Tuesday, March 17, 2015

East Silver Spring Articles by Steve and Karen Burditt

{This is a guest blog posting by Steve and Karen Burditt, local architects and proud residents of East Silver Spring.}

We were asked about four years ago by founder and then-editor Eric Bonds to start writing a monthly column in The Voice about our community in East Silver Spring. At the time we had not grown fully aware of the digital world’s emerging blog culture. With this as background, we agreed to take the task on with some trepidation, having never committed to something like this before (what, people really want to read something in print written by a non-professional writer?).
We are both practicing architects and have developed a great appreciation for what we call the discovery phase of our projects. This is the initial set of steps a design professional takes with their client to explore a set of precedents, requirements, needs, goals and aspirations for the project, all in an effort to build a shared understanding before picking up a pencil to start a design. 

With this mindset we saw this column as an opportunity to take readers on a discovery tour of East Silver Spring. We wanted to shine a light on many aspects, covering the neighborhood’s history, diversity, and sensibilities of what we have come to see as a wonderful place to live, work, and play. We wanted the articles to be one part education, one part reflection, one part discovery and three parts boosterism for a place all too often overlooked by many, including visitors, investors, elected and appointed officials, and even those of us who live here. 

At the heart of everything we wrote was this question: Isn’t East Silver Spring almost all right? We borrowed (or rather stole) this basic question from Architect Robert Venturi, who coined it in a pioneering book he co-wrote in the 1960’s, called Learning from Las Vegas. This book explored the cultural, historical and emotional influences that help shape places. By posing the topics we did we were asking readers to ponder the unique history and cultural influences that shaped the physical qualities of our historic, walkable community. By asking this compelling question we wanted readers to take pause and embrace what makes this neighborhood special, hopefully before pushing forward with change and improvement. 

While some change is needed and well-intentioned, some of it also runs the risk of canceling out what makes East Silver Spring unique. Qualities we think worth embracing include the ethnic diversity of those who live and work here, the quirkiness of the small independent businesses populating our commercial center, Fenton Village. We think also of other more nebulous characteristics that make East Silver Spring simultaneously attractive, sometimes-hard-to-define, but nonetheless lovable. We wanted readers to consider these traits not only as assets, but also as the DNA that forms the fragile organism that is our neighborhood (as it is with all neighborhoods). We wanted readers to ponder how this could or should evolve over time. We wanted our readers to actively participate in a spirited dialog about what East Silver Spring was in the past, what it is now, and what it should be in the future.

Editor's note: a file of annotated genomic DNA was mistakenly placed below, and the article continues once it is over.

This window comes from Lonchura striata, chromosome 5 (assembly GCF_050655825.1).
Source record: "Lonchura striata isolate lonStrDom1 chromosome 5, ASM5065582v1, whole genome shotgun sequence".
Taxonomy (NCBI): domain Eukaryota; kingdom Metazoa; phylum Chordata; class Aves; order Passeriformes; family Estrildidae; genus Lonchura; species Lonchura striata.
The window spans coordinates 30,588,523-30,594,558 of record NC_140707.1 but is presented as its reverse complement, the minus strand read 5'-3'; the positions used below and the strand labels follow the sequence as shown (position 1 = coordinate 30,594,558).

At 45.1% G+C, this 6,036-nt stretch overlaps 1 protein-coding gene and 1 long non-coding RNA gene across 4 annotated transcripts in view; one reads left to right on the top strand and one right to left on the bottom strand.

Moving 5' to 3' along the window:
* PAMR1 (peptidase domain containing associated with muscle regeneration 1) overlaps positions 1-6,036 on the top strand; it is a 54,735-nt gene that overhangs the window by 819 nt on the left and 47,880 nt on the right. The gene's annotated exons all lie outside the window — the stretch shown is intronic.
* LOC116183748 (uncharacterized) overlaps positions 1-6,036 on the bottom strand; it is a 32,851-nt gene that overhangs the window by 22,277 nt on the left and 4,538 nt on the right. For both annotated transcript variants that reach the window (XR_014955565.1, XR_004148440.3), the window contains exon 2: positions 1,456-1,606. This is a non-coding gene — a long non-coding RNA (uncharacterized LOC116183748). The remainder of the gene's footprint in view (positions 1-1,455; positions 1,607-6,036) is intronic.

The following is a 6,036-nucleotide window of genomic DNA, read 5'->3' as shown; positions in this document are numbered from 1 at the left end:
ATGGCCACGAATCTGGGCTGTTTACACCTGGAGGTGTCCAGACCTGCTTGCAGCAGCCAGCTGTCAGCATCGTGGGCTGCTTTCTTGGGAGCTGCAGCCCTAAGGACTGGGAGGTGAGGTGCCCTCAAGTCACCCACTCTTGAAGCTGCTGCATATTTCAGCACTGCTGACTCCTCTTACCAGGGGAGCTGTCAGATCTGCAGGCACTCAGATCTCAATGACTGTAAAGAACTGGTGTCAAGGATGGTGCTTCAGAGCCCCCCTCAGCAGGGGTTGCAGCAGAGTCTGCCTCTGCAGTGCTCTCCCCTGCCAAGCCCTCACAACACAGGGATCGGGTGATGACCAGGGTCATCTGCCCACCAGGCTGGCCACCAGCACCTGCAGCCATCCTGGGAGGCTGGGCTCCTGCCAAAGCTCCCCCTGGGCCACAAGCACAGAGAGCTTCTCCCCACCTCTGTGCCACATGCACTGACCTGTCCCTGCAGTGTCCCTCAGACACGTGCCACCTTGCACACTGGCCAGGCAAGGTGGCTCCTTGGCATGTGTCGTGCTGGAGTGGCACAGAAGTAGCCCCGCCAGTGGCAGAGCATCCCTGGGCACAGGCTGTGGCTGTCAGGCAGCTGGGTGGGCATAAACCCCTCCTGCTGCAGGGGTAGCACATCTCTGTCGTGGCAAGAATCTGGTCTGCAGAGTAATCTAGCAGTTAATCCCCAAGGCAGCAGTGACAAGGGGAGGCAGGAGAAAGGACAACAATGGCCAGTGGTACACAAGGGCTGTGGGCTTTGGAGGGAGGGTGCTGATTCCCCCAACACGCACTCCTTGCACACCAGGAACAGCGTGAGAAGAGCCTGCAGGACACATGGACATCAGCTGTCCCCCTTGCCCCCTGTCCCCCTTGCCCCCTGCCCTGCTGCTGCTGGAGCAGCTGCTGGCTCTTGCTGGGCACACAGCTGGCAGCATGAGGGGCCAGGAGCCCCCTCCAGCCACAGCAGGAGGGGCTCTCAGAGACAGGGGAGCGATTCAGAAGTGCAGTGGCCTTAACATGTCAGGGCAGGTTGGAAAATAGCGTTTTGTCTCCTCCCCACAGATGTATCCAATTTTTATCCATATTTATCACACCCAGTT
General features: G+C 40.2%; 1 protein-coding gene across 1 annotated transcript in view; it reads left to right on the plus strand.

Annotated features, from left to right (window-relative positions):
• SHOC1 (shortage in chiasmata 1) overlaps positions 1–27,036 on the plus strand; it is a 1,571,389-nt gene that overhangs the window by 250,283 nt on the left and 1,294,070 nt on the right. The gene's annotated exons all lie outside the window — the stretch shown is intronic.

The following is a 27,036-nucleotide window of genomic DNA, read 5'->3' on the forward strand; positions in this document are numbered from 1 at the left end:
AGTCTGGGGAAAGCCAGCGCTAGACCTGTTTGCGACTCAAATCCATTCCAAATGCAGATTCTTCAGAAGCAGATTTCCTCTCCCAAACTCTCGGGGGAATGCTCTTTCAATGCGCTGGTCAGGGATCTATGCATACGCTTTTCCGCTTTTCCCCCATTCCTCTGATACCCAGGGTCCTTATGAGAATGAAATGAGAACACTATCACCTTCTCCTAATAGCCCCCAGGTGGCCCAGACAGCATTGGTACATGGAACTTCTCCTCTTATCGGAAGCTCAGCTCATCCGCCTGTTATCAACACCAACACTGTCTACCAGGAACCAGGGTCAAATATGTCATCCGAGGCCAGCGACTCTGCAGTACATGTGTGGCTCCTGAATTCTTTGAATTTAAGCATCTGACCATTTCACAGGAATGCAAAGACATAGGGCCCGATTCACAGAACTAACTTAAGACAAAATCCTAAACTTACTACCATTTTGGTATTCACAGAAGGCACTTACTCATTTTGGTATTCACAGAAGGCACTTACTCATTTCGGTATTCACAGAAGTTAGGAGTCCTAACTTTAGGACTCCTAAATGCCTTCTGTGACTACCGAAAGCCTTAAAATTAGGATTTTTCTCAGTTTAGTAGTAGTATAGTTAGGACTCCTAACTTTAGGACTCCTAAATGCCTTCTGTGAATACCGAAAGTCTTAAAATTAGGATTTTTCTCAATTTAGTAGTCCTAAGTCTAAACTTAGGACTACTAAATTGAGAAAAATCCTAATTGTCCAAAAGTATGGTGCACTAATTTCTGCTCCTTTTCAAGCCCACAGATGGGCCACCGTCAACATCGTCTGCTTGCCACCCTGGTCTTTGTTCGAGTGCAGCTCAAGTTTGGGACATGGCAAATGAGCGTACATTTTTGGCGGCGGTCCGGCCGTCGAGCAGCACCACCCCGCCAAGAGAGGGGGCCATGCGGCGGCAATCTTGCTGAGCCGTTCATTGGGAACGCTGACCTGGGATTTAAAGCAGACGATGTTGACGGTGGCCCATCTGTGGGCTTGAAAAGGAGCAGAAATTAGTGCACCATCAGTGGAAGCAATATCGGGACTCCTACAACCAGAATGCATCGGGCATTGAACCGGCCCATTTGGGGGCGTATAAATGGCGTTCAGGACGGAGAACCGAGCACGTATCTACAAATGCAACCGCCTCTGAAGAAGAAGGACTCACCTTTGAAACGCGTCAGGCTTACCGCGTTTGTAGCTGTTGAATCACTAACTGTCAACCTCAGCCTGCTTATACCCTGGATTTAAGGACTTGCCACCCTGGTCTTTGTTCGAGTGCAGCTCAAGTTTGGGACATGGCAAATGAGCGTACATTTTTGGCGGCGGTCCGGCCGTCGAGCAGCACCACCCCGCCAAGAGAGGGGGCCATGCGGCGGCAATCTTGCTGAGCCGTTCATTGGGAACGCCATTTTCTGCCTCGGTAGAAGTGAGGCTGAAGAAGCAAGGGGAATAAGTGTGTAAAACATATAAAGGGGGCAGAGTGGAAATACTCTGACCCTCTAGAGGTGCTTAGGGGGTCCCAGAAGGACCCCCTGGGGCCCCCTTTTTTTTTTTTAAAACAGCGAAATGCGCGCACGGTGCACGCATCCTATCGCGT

We hope you enjoy reading what turned out to be a rather short series of only a dozen articles. We likely would have continued to write the column, covering other aspects and corners of East Silver Spring, had The Voice not gone through a rough patch at the height of the Great Recession. We are happy to see The Voice is alive and well again in digital form, presenting myriad opportunities for others to continue what we started. We have since moved on to other endeavors, advocating for our community through our work with our local civic group and involvement in preservation organizations. These new efforts are still rooted in the same goal of discovering, educating and celebrating our unique neighborhood.
Much change has come to East Silver Spring and Fenton Village in just these last couple of years. While we can debate what we like and don’t like about it, it will continue. One thing we are heartened to see is the addition of many thriving independent restaurants and businesses as well as so many people desiring to call East Silver Spring and Fenton Village home. We hope we never stop asking ourselves the question that got us started: Isn’t East Silver Spring almost all right?
- Karen Burditt & Steve Knight


The Different Paths of Preservation Part II, Preserving a Sense of Place: 
Staying Put in East Silver Spring – Part I: 
Staying Put in East Silver Spring – Part II: 
The Eyes of Your House: 
A Silver Spring Streetscape: 
The Neighborhoods of Silver Spring: 
A Community Arts Center for East Silver Spring: 
Fate of Historic Bank Building Uncertain: 
Weller’s Dry Cleaners: 
Architectural Detail Photo Essay: 
Silver Spring Park, 100 Years of Smart Living: 

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